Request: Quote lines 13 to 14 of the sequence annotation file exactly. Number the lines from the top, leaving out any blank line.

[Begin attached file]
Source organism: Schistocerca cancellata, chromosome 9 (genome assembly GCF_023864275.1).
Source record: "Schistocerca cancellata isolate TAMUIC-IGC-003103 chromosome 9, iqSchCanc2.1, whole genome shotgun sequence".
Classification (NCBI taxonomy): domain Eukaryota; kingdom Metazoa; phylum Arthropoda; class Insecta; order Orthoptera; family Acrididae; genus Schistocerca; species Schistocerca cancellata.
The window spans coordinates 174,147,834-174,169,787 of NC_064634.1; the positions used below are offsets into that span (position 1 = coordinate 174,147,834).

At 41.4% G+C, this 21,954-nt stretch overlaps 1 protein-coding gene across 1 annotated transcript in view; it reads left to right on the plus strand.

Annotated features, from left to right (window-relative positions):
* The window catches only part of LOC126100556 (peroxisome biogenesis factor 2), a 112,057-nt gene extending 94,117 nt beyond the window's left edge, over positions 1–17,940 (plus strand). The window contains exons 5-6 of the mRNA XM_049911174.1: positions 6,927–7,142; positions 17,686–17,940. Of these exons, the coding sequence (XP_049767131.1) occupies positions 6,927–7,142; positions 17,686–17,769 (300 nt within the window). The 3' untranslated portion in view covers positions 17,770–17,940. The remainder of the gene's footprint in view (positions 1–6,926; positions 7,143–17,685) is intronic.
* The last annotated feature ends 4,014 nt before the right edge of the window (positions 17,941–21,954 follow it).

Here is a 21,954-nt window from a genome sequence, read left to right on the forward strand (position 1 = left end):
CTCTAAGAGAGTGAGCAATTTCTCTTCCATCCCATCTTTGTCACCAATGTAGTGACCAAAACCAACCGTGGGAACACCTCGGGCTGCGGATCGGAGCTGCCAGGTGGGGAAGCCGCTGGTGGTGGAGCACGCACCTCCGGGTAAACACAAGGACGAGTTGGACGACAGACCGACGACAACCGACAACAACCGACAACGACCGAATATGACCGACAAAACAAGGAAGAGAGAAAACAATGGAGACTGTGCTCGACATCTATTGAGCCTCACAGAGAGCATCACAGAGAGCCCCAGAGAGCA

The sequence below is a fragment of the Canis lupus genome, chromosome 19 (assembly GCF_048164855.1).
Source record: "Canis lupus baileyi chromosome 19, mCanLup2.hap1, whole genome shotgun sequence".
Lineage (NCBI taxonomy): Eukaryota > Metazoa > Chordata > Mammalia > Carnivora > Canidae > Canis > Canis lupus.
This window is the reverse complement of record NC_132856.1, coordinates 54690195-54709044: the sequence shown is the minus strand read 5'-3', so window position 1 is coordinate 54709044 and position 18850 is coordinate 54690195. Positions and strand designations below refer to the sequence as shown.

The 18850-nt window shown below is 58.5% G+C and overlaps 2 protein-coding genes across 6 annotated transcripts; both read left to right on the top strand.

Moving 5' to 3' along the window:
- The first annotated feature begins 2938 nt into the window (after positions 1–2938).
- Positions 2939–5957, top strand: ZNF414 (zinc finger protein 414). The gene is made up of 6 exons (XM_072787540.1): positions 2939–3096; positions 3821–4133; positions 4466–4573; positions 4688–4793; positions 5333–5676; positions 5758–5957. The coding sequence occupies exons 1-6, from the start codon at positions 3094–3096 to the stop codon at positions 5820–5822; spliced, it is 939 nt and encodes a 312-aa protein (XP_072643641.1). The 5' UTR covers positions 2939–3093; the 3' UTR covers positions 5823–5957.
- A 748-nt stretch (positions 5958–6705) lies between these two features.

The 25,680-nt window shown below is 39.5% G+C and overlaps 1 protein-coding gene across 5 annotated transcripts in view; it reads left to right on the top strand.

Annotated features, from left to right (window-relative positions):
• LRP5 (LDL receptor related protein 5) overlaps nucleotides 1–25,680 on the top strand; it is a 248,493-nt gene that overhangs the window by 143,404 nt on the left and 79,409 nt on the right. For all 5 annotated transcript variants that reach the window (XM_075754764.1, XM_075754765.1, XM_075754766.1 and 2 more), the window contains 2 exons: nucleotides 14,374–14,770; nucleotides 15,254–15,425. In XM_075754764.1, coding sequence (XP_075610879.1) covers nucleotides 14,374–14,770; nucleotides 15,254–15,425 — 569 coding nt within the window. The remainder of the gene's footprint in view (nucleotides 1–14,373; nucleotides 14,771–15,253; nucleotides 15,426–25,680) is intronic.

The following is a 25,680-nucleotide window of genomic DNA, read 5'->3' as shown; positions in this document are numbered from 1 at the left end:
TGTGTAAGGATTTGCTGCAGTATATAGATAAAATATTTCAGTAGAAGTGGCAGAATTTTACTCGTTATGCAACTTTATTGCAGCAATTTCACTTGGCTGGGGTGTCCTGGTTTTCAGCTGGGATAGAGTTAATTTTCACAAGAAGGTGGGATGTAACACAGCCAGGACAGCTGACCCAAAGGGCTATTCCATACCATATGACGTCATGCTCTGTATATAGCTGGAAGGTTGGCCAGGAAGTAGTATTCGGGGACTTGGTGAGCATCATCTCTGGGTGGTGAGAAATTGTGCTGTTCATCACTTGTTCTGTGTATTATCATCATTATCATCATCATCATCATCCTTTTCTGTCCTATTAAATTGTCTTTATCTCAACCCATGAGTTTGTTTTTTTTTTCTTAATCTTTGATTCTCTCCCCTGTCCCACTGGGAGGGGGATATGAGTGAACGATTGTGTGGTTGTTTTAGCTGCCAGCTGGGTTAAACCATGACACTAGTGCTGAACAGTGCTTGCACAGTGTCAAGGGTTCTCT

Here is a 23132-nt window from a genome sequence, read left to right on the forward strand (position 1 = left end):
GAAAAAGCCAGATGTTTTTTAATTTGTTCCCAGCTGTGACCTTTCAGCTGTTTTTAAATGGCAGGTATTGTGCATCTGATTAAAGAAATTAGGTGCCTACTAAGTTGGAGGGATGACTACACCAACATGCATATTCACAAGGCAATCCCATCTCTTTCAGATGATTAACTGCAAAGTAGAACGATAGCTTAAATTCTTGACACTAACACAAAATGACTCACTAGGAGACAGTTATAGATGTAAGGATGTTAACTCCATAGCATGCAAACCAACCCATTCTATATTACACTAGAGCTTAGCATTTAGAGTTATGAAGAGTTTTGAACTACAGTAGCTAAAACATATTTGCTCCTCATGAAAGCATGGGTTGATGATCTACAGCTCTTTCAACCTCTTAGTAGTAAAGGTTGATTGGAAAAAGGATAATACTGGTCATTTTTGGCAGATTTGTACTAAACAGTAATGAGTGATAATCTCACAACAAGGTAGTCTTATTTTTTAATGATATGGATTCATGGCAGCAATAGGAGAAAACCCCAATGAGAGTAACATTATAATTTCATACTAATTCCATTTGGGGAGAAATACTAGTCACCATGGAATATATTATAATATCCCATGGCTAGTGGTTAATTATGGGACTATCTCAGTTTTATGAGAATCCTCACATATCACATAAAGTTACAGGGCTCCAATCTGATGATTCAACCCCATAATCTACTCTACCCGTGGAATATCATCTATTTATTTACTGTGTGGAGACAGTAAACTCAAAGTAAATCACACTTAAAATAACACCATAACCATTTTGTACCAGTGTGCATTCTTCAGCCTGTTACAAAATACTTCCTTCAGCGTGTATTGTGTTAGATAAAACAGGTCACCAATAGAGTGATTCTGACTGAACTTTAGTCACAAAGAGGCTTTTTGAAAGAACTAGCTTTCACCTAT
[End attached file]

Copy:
Lineage (NCBI taxonomy): Eukaryota > Metazoa > Chordata > Mammalia > Carnivora > Canidae > Canis > Canis lupus.
This window is the reverse complement of record NC_132856.1, coordinates 54690195-54709044: the sequence shown is the minus strand read 5'-3', so window position 1 is coordinate 54709044 and position 18850 is coordinate 54690195. Positions and strand designations below refer to the sequence as shown.